Damn fine pie!
Another debut novel.
There is a good book buried in here. Somewhere.
I couldn’t find it. However, you might.
I couldn’t get through and past the bizarre 1st person narrative voice, variously addressed to one of her twin sons — it’s not often clear which, and she repeatedly, confusingly, keeps referring to people through their relationship to her sons when we aren’t clear what those are — who aren’t even present for most of the novel.
The time jumps are confusing.
I guessed the plot just halfway through.
As I said, I couldn’t find enough good to outweigh all that.
Workmanlike until the last 20% of the novel, when the quilt unravels and dumps loose threads all over the floor.
Paint-by-number, formulaic, like a modular home slapped together from a blueprint, rather than something organic that grew together and formed a lifelike whole. Unlike other UK series (like Ian Rankin’s Rebus) there is no real human connection in the story, not in family, friends, or work colleagues. It’s as if someone read about how real human feel and tried to copy it onto the page without understanding what that really meant.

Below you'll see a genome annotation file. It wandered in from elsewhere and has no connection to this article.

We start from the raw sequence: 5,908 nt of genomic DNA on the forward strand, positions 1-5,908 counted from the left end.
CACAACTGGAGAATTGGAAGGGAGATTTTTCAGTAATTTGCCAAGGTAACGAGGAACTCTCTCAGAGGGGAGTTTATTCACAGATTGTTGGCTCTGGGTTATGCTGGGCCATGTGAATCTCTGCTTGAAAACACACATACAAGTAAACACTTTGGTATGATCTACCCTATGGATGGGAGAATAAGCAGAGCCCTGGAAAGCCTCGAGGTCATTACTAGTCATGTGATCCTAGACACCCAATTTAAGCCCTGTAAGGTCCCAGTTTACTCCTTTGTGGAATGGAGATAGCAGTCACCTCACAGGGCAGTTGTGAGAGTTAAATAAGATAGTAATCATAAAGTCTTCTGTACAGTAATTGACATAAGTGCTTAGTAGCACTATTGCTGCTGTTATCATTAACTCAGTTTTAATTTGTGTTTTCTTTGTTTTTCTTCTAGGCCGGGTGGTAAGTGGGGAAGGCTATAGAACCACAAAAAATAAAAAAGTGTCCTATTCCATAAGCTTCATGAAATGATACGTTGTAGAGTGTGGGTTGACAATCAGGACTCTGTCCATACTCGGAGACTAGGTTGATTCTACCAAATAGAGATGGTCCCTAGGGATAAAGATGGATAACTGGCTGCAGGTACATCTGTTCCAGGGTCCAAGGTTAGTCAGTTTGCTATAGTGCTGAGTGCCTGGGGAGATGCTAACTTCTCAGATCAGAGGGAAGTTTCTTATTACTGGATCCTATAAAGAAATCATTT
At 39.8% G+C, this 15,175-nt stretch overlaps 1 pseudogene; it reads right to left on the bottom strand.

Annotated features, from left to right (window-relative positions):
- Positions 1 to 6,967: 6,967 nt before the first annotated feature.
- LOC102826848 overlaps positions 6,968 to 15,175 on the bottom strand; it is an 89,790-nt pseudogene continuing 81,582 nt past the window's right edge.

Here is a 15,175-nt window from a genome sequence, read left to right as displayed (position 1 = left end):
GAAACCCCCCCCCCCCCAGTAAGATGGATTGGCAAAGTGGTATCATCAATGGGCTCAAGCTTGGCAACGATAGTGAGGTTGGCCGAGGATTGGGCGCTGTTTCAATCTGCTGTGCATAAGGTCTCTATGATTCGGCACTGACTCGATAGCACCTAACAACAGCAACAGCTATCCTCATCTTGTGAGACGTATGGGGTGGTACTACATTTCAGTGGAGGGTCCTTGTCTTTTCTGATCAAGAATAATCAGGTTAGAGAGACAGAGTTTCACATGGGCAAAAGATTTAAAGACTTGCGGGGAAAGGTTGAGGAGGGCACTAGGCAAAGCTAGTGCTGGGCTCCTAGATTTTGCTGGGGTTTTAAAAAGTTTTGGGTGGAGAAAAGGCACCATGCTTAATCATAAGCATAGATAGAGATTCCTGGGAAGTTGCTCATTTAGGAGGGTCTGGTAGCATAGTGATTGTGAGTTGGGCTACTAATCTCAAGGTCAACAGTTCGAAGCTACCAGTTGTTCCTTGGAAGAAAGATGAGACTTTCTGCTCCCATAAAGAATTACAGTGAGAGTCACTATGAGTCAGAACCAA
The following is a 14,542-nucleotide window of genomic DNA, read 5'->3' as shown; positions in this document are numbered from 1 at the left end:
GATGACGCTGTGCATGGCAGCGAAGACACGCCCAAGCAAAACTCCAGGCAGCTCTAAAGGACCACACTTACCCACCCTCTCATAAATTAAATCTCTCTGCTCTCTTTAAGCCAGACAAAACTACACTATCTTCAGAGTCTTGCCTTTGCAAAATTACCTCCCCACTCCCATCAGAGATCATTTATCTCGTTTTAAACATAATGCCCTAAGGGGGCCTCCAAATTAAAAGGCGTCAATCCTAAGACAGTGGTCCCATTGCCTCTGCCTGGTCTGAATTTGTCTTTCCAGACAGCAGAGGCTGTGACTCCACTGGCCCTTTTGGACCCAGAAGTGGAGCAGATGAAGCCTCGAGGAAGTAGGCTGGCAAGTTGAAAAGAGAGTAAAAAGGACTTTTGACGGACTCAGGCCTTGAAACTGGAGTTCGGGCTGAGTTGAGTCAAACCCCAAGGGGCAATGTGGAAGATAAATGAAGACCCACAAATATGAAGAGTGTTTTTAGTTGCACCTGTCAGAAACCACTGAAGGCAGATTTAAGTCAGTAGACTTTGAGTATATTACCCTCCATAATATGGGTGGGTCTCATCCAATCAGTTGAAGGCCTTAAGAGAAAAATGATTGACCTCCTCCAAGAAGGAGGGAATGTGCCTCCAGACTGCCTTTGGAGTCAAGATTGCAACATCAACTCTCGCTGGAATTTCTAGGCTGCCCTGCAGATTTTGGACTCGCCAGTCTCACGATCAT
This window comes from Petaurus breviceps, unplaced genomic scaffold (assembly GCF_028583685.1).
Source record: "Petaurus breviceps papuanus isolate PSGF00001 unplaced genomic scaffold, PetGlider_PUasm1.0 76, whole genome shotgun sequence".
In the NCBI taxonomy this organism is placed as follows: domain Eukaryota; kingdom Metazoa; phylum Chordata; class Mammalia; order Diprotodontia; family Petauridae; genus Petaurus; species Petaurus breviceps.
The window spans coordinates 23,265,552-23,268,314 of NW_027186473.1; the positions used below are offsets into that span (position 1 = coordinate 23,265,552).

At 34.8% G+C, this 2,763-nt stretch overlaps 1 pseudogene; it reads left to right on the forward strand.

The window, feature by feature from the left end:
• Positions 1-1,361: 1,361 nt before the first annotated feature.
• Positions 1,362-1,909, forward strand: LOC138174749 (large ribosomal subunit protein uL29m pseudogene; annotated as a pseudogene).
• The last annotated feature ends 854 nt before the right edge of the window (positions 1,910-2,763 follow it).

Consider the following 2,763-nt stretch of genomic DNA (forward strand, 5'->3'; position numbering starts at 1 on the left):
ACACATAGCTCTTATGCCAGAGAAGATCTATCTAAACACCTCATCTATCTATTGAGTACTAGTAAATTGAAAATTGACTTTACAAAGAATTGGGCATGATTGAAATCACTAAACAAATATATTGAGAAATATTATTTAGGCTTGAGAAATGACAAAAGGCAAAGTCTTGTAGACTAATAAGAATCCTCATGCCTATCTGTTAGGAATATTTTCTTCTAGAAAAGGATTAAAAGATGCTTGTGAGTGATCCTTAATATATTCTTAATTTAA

Heartwarming, charming, lonely, awkward, traumatic, emotional, inspiring, heartening, smart, warm, uplifting, somber, blunt, charming, witty, erudite, quirky, unique, Goldilocks-just-right.
Yet another excellent debut novel. Not only is Eleanor Oliphant completely fine, so is the state of modern literature going forward.
Many, many trees. Many of them. A whole lot. Trees, trees and more trees. More than enough. Too many.
Very little forest. Not enough (more’s the pity, as he arrives at the correct conclusions ).
Were this Murakami’s first novel, it’s doubtful he’d find a publisher.
Whilst the translation is pretty good, the translator is perhaps too true to the original Japanese; words at times seem clunky, but (having a knowledge of the Japanese language) I believe that that is because the translator is faithfully translating directly from the Japanese. Unfortunately, words and phrases often used in everyday Japanese do not have the same frequency or acceptance their English versions do.
Short, declarative sentences. Sharp, snappy dialogue. A flexible moral compass. Just get the job done. It must be Jack Reacher. From the bestseller lists, a very “wanted man.”
One caveat: Child’s novels are all so very clearly delineated in terms of story arc, character and style that it wasn’t until Chapter Six that I wasn’t entirely sure I hadn’t read this one before.